Kedrosky: Great ex-post advice.
Kedrosky: So that was … was it, you guys sold it to, was it homestore? I’ve forgotten now.
Kling: Yes, homestore.com which was, which probably would have gone bust like a lot of the internet bubble stocks of that era, but it was backed by the National Association of Realtors and so they made sure it kept going. And as far as I know, it still exists, however I don’t ever visit the site.
Kedrosky: So as you sort of, you know, that was what? You had about a five year run as an entrepreneur, is that about right if I have the dates right here?
Kedrosky: So as you sort of think back on that, I mean, what, how is it – I guess put it differently. How has it kind of informed you, the way that you think about, you know, as an economist think about entrepreneurship? In what ways has it kind of surprised you in terms of informing it or maybe not informing it when you think about the world as an economist?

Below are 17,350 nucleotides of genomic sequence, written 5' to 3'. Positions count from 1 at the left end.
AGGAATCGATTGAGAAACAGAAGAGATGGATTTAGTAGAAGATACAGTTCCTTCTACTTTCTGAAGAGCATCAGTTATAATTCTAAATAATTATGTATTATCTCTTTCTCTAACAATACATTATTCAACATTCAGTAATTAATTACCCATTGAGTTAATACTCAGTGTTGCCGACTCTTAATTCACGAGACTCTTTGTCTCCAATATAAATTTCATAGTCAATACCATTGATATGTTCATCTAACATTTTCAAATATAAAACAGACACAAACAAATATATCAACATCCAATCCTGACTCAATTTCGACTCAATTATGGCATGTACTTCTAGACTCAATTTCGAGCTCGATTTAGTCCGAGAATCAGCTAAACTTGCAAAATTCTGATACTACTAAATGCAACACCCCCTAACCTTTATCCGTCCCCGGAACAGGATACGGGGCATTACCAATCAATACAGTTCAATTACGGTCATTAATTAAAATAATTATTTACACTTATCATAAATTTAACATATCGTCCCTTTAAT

Kling: I think my experience both at Freddie Mac and as an entrepreneur really altered my view as an economist. First of all, you become quite aware that there’s no such thing as a profit function sitting out there. You just don’t have that kind of information to solve business as a calculus problem. Secondly, one of my lines is you would not be nearly as impressed with or frightened by large organizations if you’d ever worked for one. The difficulty that large organizations have with internal politics and bureaucracy I think is intrinsic and very severe. So the contrast between the speed and with which we could try things with my small internet business and the painful process of trying to persuade senior management to do any sort of experiment at Freddie Mac just could not have been stronger. I mean, you know, in some sense I’ve launched five businesses in the time it would take to persuade senior management to try one project. That may be even understating it. You can maybe launch ten businesses in the time it would take to persuade senior management to launch one project or a hundred. And it’s just – so it’s a very different scale. So you really appreciate the advantages that entrepreneurs have in terms of speed and ability to deal with trial and error and just the different roles that different types of businesses play in the business ecosystem. Obviously, you know, entrepreneurs don’t dominate everything. There are certainly some advantages to large firms. You know, once they, once you figure out how to operate a business and can kind of replicate it over and over again, then you stop being quite as experimental and you install a bureaucracy because you don’t want your employees just running away, pulling the company in too many different directions at once. So I understand the role of the large organization ecosystem, but at the same time, for me personally, the smaller startup environment was a lot more rewarding and I think I also appreciate that that has a definite role in the business ecosystem.